One key is the inherent efficiency of calves on a high-energy diet. Faulkner points out that early weaned calves, given access through creep-feeding to a high-grain ration, can convert feed at a 3:1 ratio or better. Even if the feed costs $250 per ton, he points out, cost of gain is under 50 cents per pound, which is hard to beat on forage, especially as land rents, fuel and hay prices climb higher.

And the benefits don’t end there. Moving into a finishing program, calves already adapted to a grain diet typically have a 15 to 20 percent feed-efficiency advantage over similar calves coming off forage, Faulkner says. On average, early grain feeding, with the calves going directly into the feedlot rather than into a grazing program, improves feedlot conversions from about 6-to-1 to about 5-to-1.

Research also shows that starch in a young calf’s diet allows it to develop the fat cells that lead to marbling later. Faulkner says research at Illinois indicates starch in the young calf’s diet could be more important for marbling than the finishing ration, with about a 15 percent improvement over an all-forage diet during the same period.  So, especially for producers who retain ownership or who market calves into programs that target premium-quality beef, grain in young calves’ rations helps add value.

Calf versus yearling

Klopfenstein stresses that the outlook for any management and marketing strategy changes from year to year. Producers need to consider a number of factors in deciding when to wean their calves and how long to retain them beyond weaning.

“We know grain prices will be high this fall and winter,” Klopfenstein says, but an unknown is how much those prices will affect the price slide between different weight classes of cattle. That price slide will play a major role in the relative benefits of selling calves after early weaning, at the usual weaning time, or well after weaning.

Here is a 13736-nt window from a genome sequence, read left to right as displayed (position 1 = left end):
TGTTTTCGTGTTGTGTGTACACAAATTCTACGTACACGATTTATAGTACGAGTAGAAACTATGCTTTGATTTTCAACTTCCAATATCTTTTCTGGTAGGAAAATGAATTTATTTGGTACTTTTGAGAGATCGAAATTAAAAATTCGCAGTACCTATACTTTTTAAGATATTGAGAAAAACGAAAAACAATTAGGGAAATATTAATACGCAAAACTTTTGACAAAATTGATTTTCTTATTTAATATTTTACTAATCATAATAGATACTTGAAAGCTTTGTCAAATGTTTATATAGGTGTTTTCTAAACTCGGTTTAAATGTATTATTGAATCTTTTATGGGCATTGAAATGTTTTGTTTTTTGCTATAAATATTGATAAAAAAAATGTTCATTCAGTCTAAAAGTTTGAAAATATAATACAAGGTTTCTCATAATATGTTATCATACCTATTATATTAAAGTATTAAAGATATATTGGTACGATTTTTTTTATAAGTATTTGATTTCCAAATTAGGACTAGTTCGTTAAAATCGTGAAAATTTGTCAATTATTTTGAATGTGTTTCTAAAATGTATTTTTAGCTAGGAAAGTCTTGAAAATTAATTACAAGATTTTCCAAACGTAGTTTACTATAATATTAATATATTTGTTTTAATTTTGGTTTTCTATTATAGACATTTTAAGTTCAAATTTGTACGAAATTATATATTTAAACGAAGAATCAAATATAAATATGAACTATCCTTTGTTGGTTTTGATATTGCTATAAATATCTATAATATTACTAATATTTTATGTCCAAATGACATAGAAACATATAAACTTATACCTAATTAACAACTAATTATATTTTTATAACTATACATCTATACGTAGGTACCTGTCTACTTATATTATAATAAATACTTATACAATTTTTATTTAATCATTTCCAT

Klopfenstein and a group of Nebraska researchers recently calculated returns from different production systems, looking at what a change from $2.50 corn to $3.50 and $4.50 does to calf values and overall returns. Higher corn prices favor putting more gain on cattle with forage, but the difference in returns is not as big as we might expect.

In the Nebraska study, researchers weaned calves in October at an average weight of 642 pounds for a calf-fed program, acclimated them to the feedlot for 20 to 40 days and placed them directly on feed. They fed the calves for 168 days and marketed them in May.

They placed lighter calves, averaging 526 pounds at receiving during October and November, in a forage-based yearling system. These calves went to corn stalks, then spring and summer grass, and to the feedlot the following September.    

With significantly more gain on forage, the yearling production system was more profitable than the calf-fed system. Surprisingly though, the advantage was about the same regardless of corn price. Once researchers factored in price slides, yardage and other costs associated with each system, the profit advantage for the yearling system was $46.66 per head with $2.50 corn, $46.43 with $3.50 corn and $47.41 with $4.50 corn. This is counterintuitive, Klopfenstein says, but the market tends to adjust. “Unfortunately,” he adds, “we don’t have any historical data with the kinds of corn prices we’re seeing this year.”

One take-home message, he says, is that October and November are the worst times to sell lightweight calves. Historically, the price slide narrows at that time because buyers want heavier calves for calf-fed programs targeting the May fed-cattle market. They’ll pay about as much per hundredweight for heavier calves at that time as they do for lighter calves that will go into grazing programs and be fed as yearlings. Lightweight calves also pose more health risk for the buyer. Producers who can market heavier calves early, such as in the creep-feeding program Faulkner describes, can meet the demand for calf-feds. Those with lighter calves should consider keeping them at least another 30 to 45 days to sell more weight and hit a better market in December or January.